Adaptation and development are inextricably linked. To the extent that they focus on the poorest and most vulnerable populations, they share many of the same goals. Failing to adapt to climate change can also derail development – but without coordination, development and adaptation can undermine one another.
A growing understanding of these dynamics has led many to call for “mainstreaming” adaptation into development planning, aiming to avoid policy conflicts, reduce risks and vulnerability, increase efficiency, and leverage larger financial flows, especially in sectors that are particularly climate-sensitive.
This policy brief draws on several studies sponsored by the Regional Climate Change Adaptation Knowledge Platform for Asia (AKP). Our primary source is a report based on a regional forum hosted by AKP and its partners in Bangkok in 2010. In addition, we draw on case studies in Thailand, Vietnam and Bhutan.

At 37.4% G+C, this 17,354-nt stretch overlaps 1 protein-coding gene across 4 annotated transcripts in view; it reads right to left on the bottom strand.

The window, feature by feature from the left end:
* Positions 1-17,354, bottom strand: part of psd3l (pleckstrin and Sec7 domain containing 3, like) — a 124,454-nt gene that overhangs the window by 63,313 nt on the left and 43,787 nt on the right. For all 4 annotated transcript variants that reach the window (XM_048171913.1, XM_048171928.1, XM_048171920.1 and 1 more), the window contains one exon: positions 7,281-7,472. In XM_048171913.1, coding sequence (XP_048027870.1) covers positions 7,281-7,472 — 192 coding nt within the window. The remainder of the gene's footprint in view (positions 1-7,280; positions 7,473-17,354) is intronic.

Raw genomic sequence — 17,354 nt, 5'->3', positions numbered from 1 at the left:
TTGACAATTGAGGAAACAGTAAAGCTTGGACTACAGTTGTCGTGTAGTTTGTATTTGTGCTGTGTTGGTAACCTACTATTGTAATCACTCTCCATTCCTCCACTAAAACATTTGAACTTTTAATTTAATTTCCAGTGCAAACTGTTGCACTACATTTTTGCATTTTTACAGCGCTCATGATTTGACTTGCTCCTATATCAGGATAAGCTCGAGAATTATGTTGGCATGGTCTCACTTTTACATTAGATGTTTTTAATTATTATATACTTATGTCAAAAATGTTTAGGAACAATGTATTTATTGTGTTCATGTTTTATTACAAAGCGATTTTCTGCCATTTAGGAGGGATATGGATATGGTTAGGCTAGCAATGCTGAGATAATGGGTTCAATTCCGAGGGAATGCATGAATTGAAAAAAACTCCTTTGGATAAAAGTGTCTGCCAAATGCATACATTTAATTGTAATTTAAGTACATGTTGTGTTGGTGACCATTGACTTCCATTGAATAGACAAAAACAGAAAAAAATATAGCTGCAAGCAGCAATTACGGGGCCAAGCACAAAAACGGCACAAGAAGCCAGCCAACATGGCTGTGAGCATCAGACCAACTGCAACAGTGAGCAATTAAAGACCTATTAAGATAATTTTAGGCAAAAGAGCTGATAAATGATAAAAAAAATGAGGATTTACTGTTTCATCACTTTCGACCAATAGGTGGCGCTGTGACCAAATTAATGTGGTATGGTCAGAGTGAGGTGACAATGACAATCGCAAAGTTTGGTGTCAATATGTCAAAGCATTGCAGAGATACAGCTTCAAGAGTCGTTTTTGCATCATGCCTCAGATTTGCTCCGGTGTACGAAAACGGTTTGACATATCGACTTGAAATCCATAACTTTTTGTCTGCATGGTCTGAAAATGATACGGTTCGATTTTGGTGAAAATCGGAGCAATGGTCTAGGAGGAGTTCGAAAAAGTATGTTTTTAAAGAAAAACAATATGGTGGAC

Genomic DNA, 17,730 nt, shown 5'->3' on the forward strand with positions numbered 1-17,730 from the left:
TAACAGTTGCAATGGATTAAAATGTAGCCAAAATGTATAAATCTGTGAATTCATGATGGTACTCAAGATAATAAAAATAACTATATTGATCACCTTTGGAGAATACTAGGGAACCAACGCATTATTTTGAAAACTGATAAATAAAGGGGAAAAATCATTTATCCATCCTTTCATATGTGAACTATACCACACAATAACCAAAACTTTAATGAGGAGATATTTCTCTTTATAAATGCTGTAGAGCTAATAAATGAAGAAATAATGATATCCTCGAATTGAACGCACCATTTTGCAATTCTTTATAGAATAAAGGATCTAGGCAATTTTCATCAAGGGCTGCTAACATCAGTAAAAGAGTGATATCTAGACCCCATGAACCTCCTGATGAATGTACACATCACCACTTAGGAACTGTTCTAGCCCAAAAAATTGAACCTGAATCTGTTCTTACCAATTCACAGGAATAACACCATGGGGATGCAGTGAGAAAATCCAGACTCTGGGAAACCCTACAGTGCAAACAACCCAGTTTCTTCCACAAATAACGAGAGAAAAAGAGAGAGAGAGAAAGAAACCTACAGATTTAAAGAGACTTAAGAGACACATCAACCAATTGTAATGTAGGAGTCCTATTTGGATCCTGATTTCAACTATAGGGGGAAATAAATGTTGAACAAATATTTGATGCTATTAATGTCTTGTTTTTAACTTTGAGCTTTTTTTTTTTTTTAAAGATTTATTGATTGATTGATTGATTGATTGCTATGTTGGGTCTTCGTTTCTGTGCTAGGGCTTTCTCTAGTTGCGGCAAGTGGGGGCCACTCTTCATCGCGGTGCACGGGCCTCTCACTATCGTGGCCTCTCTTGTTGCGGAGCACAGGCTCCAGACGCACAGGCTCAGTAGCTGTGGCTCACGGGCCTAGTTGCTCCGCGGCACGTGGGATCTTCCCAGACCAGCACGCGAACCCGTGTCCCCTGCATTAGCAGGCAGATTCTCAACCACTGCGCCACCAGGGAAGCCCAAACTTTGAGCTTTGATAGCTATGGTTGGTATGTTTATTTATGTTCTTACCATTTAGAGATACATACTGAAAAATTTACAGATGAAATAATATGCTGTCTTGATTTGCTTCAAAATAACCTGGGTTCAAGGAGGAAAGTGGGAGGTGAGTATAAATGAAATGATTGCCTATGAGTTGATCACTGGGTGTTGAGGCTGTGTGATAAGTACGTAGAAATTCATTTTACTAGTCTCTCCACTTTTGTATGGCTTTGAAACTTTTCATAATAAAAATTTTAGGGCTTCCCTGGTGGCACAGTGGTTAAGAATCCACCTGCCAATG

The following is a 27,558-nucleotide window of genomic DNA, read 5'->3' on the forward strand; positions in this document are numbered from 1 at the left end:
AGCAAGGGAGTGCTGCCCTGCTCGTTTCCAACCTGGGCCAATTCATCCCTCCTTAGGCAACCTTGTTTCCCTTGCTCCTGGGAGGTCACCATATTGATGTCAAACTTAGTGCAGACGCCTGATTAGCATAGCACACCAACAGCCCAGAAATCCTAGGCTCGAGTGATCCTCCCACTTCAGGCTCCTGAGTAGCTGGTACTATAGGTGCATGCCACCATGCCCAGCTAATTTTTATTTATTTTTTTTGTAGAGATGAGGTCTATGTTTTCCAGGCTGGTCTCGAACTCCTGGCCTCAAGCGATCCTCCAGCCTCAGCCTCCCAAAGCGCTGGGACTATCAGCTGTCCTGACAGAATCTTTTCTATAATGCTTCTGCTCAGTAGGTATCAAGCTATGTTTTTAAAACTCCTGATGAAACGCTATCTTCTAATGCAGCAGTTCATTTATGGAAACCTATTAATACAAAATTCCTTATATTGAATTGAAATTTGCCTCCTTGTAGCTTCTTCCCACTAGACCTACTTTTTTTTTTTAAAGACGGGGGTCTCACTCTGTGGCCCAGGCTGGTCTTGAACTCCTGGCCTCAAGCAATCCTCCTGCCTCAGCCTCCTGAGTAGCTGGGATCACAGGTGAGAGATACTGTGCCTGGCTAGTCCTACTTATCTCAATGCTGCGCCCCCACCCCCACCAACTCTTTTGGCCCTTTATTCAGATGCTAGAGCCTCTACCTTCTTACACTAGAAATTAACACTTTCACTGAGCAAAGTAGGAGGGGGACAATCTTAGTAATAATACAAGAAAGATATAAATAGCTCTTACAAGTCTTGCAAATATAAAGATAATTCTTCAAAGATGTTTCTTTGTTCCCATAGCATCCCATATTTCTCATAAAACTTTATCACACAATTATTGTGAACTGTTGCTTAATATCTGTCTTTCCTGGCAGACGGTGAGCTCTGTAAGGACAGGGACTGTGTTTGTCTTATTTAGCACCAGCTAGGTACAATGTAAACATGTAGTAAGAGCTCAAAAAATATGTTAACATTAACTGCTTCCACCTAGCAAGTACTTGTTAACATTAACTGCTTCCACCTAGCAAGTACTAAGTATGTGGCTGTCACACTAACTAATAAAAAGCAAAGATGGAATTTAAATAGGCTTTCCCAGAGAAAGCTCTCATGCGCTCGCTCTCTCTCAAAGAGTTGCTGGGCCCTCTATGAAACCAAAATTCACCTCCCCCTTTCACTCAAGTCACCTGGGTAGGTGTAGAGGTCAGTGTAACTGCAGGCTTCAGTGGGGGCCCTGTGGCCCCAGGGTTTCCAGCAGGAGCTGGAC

The brief identifies several promising entry points for integrating adaptation at the national level, including countries’ five- and ten-year development plans, poverty reduction strategy papers, disaster risk reduction strategies, water resource strategies, and conservation strategies.
The brief also notes that mainstreaming is an iterative process that can take years. New strategies and policy approaches need to be tested, and the lessons learned will then inform the next stage of planning and discussions. Inclusive and meaningful engagement with policy-makers, practitioners and vulnerable communities is crucial.
Download the policy brief (PDF, 898kb)
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